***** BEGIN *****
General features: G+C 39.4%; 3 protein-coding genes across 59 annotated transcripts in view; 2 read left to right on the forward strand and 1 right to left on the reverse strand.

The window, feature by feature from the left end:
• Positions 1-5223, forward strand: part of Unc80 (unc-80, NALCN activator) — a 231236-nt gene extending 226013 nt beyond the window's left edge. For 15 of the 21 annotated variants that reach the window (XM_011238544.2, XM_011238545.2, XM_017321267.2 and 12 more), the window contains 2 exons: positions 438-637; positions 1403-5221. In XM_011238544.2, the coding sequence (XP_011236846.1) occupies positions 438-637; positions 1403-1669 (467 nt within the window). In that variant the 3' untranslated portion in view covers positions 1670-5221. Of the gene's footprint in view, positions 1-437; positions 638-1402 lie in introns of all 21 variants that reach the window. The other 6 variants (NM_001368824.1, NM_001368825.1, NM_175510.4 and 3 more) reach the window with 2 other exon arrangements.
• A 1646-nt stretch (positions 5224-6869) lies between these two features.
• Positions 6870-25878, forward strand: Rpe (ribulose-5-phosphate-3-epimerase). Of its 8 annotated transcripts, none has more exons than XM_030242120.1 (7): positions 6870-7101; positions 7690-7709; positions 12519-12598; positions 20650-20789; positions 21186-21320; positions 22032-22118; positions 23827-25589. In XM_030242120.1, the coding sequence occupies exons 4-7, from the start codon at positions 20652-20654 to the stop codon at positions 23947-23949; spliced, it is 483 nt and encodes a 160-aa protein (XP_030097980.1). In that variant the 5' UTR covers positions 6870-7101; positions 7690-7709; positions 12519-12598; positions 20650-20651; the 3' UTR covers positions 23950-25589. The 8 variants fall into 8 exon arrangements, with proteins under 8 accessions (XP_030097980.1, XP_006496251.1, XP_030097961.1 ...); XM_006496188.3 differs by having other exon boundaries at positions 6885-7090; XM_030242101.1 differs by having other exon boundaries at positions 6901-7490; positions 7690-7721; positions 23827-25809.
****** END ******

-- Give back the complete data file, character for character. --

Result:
General features: G+C 39.4%; 3 protein-coding genes across 59 annotated transcripts in view; 2 read left to right on the forward strand and 1 right to left on the reverse strand.

The window, feature by feature from the left end:
• Positions 1-5223, forward strand: part of Unc80 (unc-80, NALCN activator) — a 231236-nt gene extending 226013 nt beyond the window's left edge. For 15 of the 21 annotated variants that reach the window (XM_011238544.2, XM_011238545.2, XM_017321267.2 and 12 more), the window contains 2 exons: positions 438-637; positions 1403-5221. In XM_011238544.2, the coding sequence (XP_011236846.1) occupies positions 438-637; positions 1403-1669 (467 nt within the window). In that variant the 3' untranslated portion in view covers positions 1670-5221. Of the gene's footprint in view, positions 1-437; positions 638-1402 lie in introns of all 21 variants that reach the window. The other 6 variants (NM_001368824.1, NM_001368825.1, NM_175510.4 and 3 more) reach the window with 2 other exon arrangements.
• A 1646-nt stretch (positions 5224-6869) lies between these two features.
• Positions 6870-25878, forward strand: Rpe (ribulose-5-phosphate-3-epimerase). Of its 8 annotated transcripts, none has more exons than XM_030242120.1 (7): positions 6870-7101; positions 7690-7709; positions 12519-12598; positions 20650-20789; positions 21186-21320; positions 22032-22118; positions 23827-25589. In XM_030242120.1, the coding sequence occupies exons 4-7, from the start codon at positions 20652-20654 to the stop codon at positions 23947-23949; spliced, it is 483 nt and encodes a 160-aa protein (XP_030097980.1). In that variant the 5' UTR covers positions 6870-7101; positions 7690-7709; positions 12519-12598; positions 20650-20651; the 3' UTR covers positions 23950-25589. The 8 variants fall into 8 exon arrangements, with proteins under 8 accessions (XP_030097980.1, XP_006496251.1, XP_030097961.1 ...); XM_006496188.3 differs by having other exon boundaries at positions 6885-7090; XM_030242101.1 differs by having other exon boundaries at positions 6901-7490; positions 7690-7721; positions 23827-25809.